A few writers have asked me to post some lessons I’ve learned about writing. Hundreds, actually! I thought I’d start with a few of the reminders I keep posted around….
• BE WILD AND WONDERFUL, LET YOUR IMAGINATION FLY. OSCAR WILDE SAID, “LET YOUR MIND MISBEHAVE.”
• ADD SENSUOUS DETAIL AND “BRUSH STROKES” THAT GIVE TEXTURE AND WHIMSY
• GO LEAN, THEN ENRICH
• TAKE AWAY AGREEMENT–DIALOGUE SHOULD BE LIKE A SWORD FIGHT
March 11th, 2014
In August, 2013, The Cairo Codex, the first book in the Justine Trilogy, was released. In the beginning for this riveting trilogy, anthropologist Justine Jenner discovers a lost codex belonging to Mary, mother of Jesus. Readers particularly find and applaud the details describing Egypt and the build-up to the revolutions to be of compelling interest.
Now, I can forecast the publication of the second book in the Trilogy.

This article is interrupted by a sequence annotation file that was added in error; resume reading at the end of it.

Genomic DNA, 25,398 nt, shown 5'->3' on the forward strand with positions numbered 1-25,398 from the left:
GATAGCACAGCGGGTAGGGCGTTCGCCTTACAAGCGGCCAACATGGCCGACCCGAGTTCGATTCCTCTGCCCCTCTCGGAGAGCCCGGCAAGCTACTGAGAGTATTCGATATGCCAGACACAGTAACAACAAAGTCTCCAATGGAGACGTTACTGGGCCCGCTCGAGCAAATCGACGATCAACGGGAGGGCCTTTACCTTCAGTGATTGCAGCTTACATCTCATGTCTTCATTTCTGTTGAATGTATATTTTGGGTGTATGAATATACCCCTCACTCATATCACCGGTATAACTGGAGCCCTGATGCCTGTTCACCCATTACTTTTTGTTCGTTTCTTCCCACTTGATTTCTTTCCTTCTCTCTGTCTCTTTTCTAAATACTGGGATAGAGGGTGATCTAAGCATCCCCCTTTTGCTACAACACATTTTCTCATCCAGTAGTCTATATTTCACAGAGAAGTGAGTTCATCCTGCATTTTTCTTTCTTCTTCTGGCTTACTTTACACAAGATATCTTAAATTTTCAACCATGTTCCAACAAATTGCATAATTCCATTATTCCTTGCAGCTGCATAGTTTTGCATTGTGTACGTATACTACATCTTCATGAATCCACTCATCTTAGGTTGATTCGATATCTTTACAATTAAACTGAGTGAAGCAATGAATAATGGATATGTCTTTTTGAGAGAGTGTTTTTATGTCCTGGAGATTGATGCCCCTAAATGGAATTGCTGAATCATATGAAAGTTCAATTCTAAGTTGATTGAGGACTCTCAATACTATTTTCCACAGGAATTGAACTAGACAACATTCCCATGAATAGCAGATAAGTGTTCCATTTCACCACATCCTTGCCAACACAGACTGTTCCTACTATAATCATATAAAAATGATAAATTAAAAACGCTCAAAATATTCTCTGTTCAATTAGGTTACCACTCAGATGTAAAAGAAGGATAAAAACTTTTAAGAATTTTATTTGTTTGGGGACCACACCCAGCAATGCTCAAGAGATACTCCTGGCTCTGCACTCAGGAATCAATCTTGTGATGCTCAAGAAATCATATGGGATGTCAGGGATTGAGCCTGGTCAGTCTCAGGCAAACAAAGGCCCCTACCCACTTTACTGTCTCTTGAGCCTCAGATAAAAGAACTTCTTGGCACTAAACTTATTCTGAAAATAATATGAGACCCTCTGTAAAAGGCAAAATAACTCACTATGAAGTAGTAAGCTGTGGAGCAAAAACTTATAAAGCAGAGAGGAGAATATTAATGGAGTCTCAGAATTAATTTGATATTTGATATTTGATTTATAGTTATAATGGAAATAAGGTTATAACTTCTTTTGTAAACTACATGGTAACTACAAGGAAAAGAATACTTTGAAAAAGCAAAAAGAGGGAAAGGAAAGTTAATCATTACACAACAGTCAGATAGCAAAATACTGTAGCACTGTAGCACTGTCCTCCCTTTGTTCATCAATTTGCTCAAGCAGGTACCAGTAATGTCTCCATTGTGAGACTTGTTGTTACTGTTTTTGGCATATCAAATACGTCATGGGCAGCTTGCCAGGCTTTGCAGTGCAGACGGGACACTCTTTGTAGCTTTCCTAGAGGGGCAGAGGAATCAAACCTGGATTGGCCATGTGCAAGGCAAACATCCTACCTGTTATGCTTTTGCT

The Italian Letters lies in the sensuous curvature of ancient and present day Italy. The sequel to The Cairo Codex, follows the life of anthropologist Dr. Justine Jenner after she is expelled from Egypt in the wake of discovering and making public a controversial codex, the diary of the Virgin Mary. Exiled into Tuscany, Jenner finds herself embroiled in three interwoven stories of discovery: the long-lost letters from D.H. Lawrence to her great-grandmother, Isabella; an Etruscan tomb revealing the origin and migration of an ancient people predating Rome; and the genealogy of the Virgin Mary and Jesus. While shaken by the frank revelations in Lawrence’s letters and the intimate relationship between the primeval Etruscans and Jesus’ mother, Justine must confront her own sexuality and yearning for personal freedom. The Italian Letters is riveted with literary, religious and archeological history and international politics, each narrative magnifying and altering the meaning of the others.